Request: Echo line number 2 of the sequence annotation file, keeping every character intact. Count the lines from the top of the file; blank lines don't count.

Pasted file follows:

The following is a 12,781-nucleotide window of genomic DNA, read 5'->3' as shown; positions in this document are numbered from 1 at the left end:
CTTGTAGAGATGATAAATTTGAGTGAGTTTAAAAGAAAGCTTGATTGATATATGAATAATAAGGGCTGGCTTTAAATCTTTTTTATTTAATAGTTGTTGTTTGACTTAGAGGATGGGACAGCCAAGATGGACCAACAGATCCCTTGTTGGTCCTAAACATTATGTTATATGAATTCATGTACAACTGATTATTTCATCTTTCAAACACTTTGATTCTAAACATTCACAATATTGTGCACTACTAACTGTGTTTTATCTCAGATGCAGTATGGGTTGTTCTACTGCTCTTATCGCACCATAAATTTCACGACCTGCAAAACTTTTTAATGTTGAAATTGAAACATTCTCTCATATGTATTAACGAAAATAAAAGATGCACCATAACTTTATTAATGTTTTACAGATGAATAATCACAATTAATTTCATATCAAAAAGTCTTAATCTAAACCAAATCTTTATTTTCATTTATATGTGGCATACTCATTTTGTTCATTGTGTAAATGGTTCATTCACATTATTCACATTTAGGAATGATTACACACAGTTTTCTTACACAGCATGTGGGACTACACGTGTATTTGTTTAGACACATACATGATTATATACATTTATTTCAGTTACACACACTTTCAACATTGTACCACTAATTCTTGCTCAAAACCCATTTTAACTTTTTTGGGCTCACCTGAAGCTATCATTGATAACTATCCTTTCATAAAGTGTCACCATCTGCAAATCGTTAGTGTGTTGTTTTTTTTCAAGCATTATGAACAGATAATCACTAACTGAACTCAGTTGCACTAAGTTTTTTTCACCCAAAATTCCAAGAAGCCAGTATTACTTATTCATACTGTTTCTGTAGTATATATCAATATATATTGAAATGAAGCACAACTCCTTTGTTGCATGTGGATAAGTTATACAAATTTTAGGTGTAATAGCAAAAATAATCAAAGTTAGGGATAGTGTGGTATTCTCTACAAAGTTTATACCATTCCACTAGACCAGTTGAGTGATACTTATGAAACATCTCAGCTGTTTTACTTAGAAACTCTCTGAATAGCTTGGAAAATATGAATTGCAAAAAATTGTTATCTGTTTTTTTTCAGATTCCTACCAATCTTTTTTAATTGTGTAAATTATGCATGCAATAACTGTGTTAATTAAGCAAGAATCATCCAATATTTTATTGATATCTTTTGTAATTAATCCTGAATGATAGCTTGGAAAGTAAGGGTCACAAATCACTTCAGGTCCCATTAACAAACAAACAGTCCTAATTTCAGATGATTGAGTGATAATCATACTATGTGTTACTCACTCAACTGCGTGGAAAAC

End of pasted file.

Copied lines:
CTTGTAGAGATGATAAATTTGAGTGAGTTTAAAAGAAAGCTTGATTGATATATGAATAATAAGGGCTGGCTTTAAATCTTTTTTATTTAATAGTTGTTGTTTGACTTAGAGGATGGGACAGCCAAGATGGACCAACAGATCCCTTGTTGGTCCTAAACATTATGTTATATGAATTCATGTACAACTGATTATTTCATCTTTCAAACACTTTGATTCTAAACATTCACAATATTGTGCACTACTAACTGTGTTTTATCTCAGATGCAGTATGGGTTGTTCTACTGCTCTTATCGCACCATAAATTTCACGACCTGCAAAACTTTTTAATGTTGAAATTGAAACATTCTCTCATATGTATTAACGAAAATAAAAGATGCACCATAACTTTATTAATGTTTTACAGATGAATAATCACAATTAATTTCATATCAAAAAGTCTTAATCTAAACCAAATCTTTATTTTCATTTATATGTGGCATACTCATTTTGTTCATTGTGTAAATGGTTCATTCACATTATTCACATTTAGGAATGATTACACACAGTTTTCTTACACAGCATGTGGGACTACACGTGTATTTGTTTAGACACATACATGATTATATACATTTATTTCAGTTACACACACTTTCAACATTGTACCACTAATTCTTGCTCAAAACCCATTTTAACTTTTTTGGGCTCACCTGAAGCTATCATTGATAACTATCCTTTCATAAAGTGTCACCATCTGCAAATCGTTAGTGTGTTGTTTTTTTTCAAGCATTATGAACAGATAATCACTAACTGAACTCAGTTGCACTAAGTTTTTTTCACCCAAAATTCCAAGAAGCCAGTATTACTTATTCATACTGTTTCTGTAGTATATATCAATATATATTGAAATGAAGCACAACTCCTTTGTTGCATGTGGATAAGTTATACAAATTTTAGGTGTAATAGCAAAAATAATCAAAGTTAGGGATAGTGTGGTATTCTCTACAAAGTTTATACCATTCCACTAGACCAGTTGAGTGATACTTATGAAACATCTCAGCTGTTTTACTTAGAAACTCTCTGAATAGCTTGGAAAATATGAATTGCAAAAAATTGTTATCTGTTTTTTTTCAGATTCCTACCAATCTTTTTTAATTGTGTAAATTATGCATGCAATAACTGTGTTAATTAAGCAAGAATCATCCAATATTTTATTGATATCTTTTGTAATTAATCCTGAATGATAGCTTGGAAAGTAAGGGTCACAAATCACTTCAGGTCCCATTAACAAACAAACAGTCCTAATTTCAGATGATTGAGTGATAATCATACTATGTGTTACTCACTCAACTGCGTGGAAAAC